Mini Sparkenhoe Red Leicester Tarts, delicious morsels of light, flaky, puff pastry, filled with onion marmalade and topped with vibrant, melted Sparkenhoe Red Leicester cheese. The perfect party canapé.
This Sparkenhoe Red Leicester Cheese has a nutty, almost grassy flavour that sets it apart from any similar cheese I have tried before. A gorgeous golden wedge of unpasteurised cheese coloured using Annatto, a natural plant based dye that imparts it’s characteristic colour.
With a firm texture, this cheese is perfect for slicing and finely grating. Encased in an all butter puff pastry, the grated cheese melts into the onion marmalade and creates the most delightful Mini Sparkenhoe Red Leicester Tarts.
Topped with chives, that both echo the mild onion marmalade and grassy flavours found in the cheese, these little tarts are perfect to serve as canapés, party food, buffets or just for snacking on, warm from the oven with a glass of your favourite wine.
Made in minutes, these tarts are easy to make, bake in minutes and then ready to serve. What’s not to love about these Mini Sparkenhoe Red Leicester Tarts?
Recipe: Makes 28-32 Mini Sparkenhoe Red Leicester Tarts
Note: Sparkenhoe Red Leicester Cheese is UNPASTEURISED
320g Puff Pastry – I used ready rolled puff pastry from JustRol
100g/4oz Sparkenhoe Red Leicester Cheese – available from Pong Cheese
4tbsp Good Quality Onion Marmalade – I recommend Hawkshead Relish Red Onion Marmalade
3tbsp Chives – finely chopped
Method: Preheat the oven to 220C/200C fan, gas mark 7
You will need a mini muffin tin to make these Mini Sparkenhoe Red Leicester Tarts
If frozen remove the pastry from the freezer and allow to thaw in the fridge overnight.
Cut the rind from the cheese and finely grate.
Unroll the pastry and cut into 5cm/2″ squares. I actually used a ruler to measure out the squares.
If your mini muffin tin is not non stick then spray with a little oil.
Place one pastry square on to each mini muffin hole and press gently so that it dips in and forms a cup.
NOTE – I ovelapped two of the smaller pastry strips, squeezing them together, from the edge to create more tarts.
Add 1/4 teaspoon of onion marmalade to each pastry square.
Place 1 teaspoon of finely grated Sparkenhoe Red Leicester cheese on top of the onion marmalade.
Snip over a sprinkle of fresh chives.
Place the tin in the middle of the preheated oven and bake the tarts for 10-12 minutes. They are baked when they are risen, golden and full of bubbling, melted cheese.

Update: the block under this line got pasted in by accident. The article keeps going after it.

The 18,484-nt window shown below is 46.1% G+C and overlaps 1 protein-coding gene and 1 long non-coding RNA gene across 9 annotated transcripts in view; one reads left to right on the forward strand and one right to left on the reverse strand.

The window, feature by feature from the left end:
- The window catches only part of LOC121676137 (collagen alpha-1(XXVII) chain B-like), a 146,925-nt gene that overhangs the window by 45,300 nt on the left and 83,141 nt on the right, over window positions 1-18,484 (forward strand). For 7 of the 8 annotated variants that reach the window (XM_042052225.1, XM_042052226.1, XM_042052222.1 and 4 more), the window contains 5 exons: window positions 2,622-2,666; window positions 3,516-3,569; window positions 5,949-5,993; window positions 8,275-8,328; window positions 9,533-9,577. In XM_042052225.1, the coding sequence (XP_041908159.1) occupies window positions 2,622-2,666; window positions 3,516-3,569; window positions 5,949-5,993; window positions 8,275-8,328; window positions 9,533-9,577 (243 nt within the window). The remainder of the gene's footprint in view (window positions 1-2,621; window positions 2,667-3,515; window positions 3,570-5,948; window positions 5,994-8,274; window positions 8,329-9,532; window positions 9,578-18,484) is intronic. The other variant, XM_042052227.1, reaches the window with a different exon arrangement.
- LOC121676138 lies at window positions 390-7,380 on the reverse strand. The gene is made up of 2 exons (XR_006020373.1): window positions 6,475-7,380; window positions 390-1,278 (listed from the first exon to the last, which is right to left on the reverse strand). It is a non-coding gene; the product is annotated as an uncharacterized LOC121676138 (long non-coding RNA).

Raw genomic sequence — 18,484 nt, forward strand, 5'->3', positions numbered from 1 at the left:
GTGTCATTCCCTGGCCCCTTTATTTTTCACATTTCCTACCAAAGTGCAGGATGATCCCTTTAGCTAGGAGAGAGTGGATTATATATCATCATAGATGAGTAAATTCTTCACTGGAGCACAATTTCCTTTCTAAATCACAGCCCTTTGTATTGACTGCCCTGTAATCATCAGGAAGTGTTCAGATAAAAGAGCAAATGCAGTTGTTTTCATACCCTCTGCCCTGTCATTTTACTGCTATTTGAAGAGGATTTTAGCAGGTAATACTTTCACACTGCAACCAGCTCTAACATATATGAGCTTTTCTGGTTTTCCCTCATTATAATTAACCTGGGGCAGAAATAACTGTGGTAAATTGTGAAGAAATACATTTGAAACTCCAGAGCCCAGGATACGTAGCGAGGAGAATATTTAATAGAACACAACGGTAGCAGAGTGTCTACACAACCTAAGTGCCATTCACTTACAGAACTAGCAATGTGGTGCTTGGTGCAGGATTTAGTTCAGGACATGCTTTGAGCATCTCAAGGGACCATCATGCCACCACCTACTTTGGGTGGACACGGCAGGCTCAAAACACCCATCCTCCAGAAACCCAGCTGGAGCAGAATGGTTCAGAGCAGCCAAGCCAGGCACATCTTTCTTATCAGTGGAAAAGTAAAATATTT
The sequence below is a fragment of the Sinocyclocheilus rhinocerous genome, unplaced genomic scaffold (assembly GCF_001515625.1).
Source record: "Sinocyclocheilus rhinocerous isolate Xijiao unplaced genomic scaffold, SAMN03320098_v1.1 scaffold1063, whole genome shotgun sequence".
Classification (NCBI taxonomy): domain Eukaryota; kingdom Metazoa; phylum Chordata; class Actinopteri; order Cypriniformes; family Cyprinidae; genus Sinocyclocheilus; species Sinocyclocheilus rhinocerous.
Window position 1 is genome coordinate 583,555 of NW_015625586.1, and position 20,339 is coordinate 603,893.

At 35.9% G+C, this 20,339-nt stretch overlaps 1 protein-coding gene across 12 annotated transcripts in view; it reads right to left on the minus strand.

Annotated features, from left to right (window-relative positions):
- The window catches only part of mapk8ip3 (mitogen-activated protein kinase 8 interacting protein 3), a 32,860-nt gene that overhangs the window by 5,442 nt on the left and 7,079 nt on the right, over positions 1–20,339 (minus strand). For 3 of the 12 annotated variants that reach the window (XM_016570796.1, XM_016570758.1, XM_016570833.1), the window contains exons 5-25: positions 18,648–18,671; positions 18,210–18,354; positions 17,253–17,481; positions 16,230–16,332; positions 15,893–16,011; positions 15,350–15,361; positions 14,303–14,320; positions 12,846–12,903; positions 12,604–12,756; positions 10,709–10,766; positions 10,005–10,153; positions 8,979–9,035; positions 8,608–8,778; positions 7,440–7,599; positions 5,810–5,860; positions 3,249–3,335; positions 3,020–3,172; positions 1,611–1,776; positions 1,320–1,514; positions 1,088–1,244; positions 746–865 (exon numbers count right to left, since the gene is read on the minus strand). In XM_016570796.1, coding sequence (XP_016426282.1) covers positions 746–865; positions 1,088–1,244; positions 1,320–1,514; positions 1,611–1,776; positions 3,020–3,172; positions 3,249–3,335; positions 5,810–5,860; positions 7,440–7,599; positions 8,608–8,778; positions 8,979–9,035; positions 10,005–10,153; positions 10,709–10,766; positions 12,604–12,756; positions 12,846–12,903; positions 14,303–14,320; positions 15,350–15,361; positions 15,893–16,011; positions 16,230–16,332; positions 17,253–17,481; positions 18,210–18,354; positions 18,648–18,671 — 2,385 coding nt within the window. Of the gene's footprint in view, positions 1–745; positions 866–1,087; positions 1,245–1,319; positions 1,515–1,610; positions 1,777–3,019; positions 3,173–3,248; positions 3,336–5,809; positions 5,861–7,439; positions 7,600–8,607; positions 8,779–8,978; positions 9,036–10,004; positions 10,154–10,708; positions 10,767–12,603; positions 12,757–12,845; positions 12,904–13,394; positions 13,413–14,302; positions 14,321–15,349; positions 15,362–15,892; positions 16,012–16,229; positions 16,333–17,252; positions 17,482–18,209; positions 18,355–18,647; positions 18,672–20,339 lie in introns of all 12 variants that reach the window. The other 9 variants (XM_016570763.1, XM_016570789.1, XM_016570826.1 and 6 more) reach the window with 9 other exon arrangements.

Once baked remove from the oven.
Remove the tarts immediately and place on to a serving platter, if serving immediately, or on to a cooling rack for serving later.
I served these tarts with a few extra chives snipped over for an extra pop of colour.
Served warm these Mini Sparkenhoe Red Leicester Tarts are at their best. The mild onion flavours pair beautifully with the warm, nutty cheese. To make ahead, store in an airtight container for up to three days in the fridge. Refresh by popping on to a baking sheet and into a medium, preheated oven for 5 minutes.
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For someone who genuinely did not like scones, I have been baking rather a lot of them recently. I have concluded that homemade, or well made bakery scones, are a million miles away from the prepackaged, heavy, scones of my past. During my recent scone bake-a-thon I adapted my Super Light Scones recipe to create an all butter version, which makes the most delicious savoury scones. Welcome my Beauvale Cheese Walnut Scones.
These Beauvale Cheese Walnut Scones are incredibly tasty and two out of our three children loved them. Let me add that they would not eat blue cheese on a cracker. A massive win for me as a mum!
Truly though, their taste is a reflection of just how much delicious flavour is packed into these scones. The salty melted BeauvaleCheese, against an all butter scone, with the crunch of toasted walnuts and balanced with just a hint of honey.
I bet you didn’t see that last ingredient coming?
Blue cheese and honey pair beautifully together and at first I was going to caramelise the toasted walnuts in honey. However, I decided that I wanted the sweet honey to be no more than a kiss on our tastebuds.